Despite the growing number of religiously unaffiliated people, over 70% of Americans still claim to be Christians.1 Yet only 46% of US adults would say they have a biblical worldview. But do almost half of Americans really possess a biblical framework through which they view the world?
The American Culture and Faith Institute (ACFI) recently conducted nationwide surveys of over 6,000 people to determine how many Americans have a biblical worldview—that is, how many Americans use the Bible as their filter for reality, to determine right from wrong, and to shape their beliefs, attitudes, and actions.2 Research shows that nearly half of Americans believe they have a biblical worldview, but, not surprisingly, this in-depth ACFI study showed that a substantially smaller number than 46% actually hold to basic biblical beliefs and practice what God’s Word teaches.
Participants were asked a series of 40 questions,3 20 relating to belief and 20 relating to behavior. These questions were selected to determine how biblical their thinking was and to determine if their actions matched their beliefs
If a participant scored 32 out of 40 (or more), they were considered an “Integrated Disciple”—someone who believed basic biblical truths and practiced basic biblical living. The survey consisted of questions that were multiple choice or graded on a scale of “agree strongly” to “disagree strongly.” The questions included
One hundred twelve million Americans (46%) say they have a biblical worldview. But according to this study, one of the first of its kind, a mere 24 million American adults actually have a biblical worldview. In other words, only 10% of Americans think and act according to the most basic biblical principles. This is a gap of a staggering 88 million people who believe they think biblically, but whose beliefs and actions do not match up with biblical truth.
George Barna, who directed the study, says,
Our research collected information about attitudes and behaviors related to practical matters like lying, cheating, stealing, pornography, the nature of God, and the consequences of unresolved sin. It’s what some might describe as “Christianity 101” substance. That’s what makes the discrepancy between the percentage of people who consider themselves to be Christians—more than seven out of every ten—and those who have a biblical worldview—just one out of every ten—so alarming.4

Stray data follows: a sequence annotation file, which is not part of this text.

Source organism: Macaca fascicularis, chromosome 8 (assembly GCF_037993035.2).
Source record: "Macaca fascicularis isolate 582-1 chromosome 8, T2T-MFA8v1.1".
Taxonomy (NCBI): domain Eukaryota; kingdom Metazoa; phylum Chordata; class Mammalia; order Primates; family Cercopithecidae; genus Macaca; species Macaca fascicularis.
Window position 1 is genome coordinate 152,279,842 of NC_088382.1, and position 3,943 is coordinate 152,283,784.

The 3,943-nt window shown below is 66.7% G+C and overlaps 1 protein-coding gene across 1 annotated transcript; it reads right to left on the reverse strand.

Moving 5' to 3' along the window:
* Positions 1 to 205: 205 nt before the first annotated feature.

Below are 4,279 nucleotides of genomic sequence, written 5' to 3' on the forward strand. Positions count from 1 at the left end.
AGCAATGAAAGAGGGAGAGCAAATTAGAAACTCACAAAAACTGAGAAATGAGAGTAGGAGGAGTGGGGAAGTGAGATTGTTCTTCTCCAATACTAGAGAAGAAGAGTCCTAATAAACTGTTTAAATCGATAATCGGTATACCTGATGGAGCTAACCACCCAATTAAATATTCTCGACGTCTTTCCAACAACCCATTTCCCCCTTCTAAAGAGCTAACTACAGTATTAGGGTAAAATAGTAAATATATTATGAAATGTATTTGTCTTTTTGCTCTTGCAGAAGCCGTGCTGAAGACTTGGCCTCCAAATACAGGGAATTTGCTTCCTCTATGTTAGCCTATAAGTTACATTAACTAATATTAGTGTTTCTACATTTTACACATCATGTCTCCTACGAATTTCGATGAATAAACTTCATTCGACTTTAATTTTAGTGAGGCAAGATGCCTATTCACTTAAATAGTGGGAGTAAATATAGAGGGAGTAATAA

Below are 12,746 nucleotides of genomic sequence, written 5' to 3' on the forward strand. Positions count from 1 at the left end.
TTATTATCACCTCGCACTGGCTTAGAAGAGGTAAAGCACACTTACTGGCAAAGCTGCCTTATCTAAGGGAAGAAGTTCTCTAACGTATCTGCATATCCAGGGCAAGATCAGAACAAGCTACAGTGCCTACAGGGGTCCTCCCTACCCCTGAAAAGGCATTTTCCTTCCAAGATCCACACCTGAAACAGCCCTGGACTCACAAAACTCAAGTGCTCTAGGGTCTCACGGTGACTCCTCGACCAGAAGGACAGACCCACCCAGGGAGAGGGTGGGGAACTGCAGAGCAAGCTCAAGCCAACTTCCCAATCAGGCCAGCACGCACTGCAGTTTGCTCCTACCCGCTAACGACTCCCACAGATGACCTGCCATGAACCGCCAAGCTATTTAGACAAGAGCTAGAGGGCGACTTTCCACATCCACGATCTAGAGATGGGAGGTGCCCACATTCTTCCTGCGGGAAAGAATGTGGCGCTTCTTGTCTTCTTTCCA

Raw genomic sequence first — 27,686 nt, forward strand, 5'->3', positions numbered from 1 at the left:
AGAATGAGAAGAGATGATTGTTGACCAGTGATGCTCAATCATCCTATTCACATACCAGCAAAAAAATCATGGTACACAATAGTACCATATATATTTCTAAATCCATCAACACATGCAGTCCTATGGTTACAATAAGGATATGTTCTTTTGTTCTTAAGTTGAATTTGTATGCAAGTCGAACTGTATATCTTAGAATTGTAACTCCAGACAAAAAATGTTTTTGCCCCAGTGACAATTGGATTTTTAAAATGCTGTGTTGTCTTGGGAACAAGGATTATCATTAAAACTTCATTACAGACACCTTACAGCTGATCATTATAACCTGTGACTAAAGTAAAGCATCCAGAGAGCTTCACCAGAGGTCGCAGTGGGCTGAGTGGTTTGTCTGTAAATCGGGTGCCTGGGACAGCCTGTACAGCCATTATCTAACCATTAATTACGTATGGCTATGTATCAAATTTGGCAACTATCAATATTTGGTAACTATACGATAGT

Perhaps it shouldn’t be all that surprising that there’s a gap between those who claim to think biblically and those who actually do. But the massive size of that gap is somewhat surprising. Of course, these statistics refer to Americans in general. Applying a few filters,5 ACFI broke it down and found that the following percentages of various religious and population segments have biblical worldviews:
They also found that the younger the respondent, the less likely they were to have a biblical worldview. Of the millennial generation, just 4% qualified to have a biblical worldview—a paltry 4% of those who will be the next generation of pastors, Sunday School teachers, elders, deacons, Christian school and college teachers, and parents!
Looking at other age groups, the following hold a biblical worldview:
These statistics show how far Americans have drifted from biblical truth. But it’s not just here in America; this is happening in many other Western nations. According to a commissioned by the BBC, “A quarter of people who describe themselves as Christians in Great Britain do not believe in the resurrection of Jesus” and “31% said they did not believe in life after death.”6 Yet the resurrection of Jesus, and the future resurrection of those who believe, is one of the core beliefs of Christianity, the basis for our hope, and the crux of whether faith in Christ is futile or not (1 Corinthians 15:12–19). That’s pretty essential!
Parents are failing to impart a biblical worldview to their children. Parents, you can’t leave this job to your church or even Christian school. It is your responsibility before the Lord to diligently teach your children God’s Word. We need to be intentional about teaching our young ones God’s Word and biblical truth. Don’t just assume that because they’ve been going to Sunday school for years that they think biblically because, statistically speaking, they probably aren’t.
Pastors, are you teaching biblical truth and training your churches to think biblically? Are you encouraging your congregation to start with God’s Word and showing them how to do so? We can’t just assume the people filling the pews have a biblical worldview—they most likely don’t. In some ways, we’re no longer “preaching to the choir” in the church.
Don’t be discouraged. These statistics are disheartening, but, instead of dragging us down, they should cause us to realize there’s a major problem in the American church that needs to be addressed. We can do something about it—it’s never too late to start being purposeful about teaching biblical truth. And, of course, we have a sovereign God who holds history in His hand. He is not surprised or discouraged by these results. Regardless of what is going on in our culture, we can trust that He will “build [His] church, and the gates of Hades shall not prevail against it” (Matthew 16:18).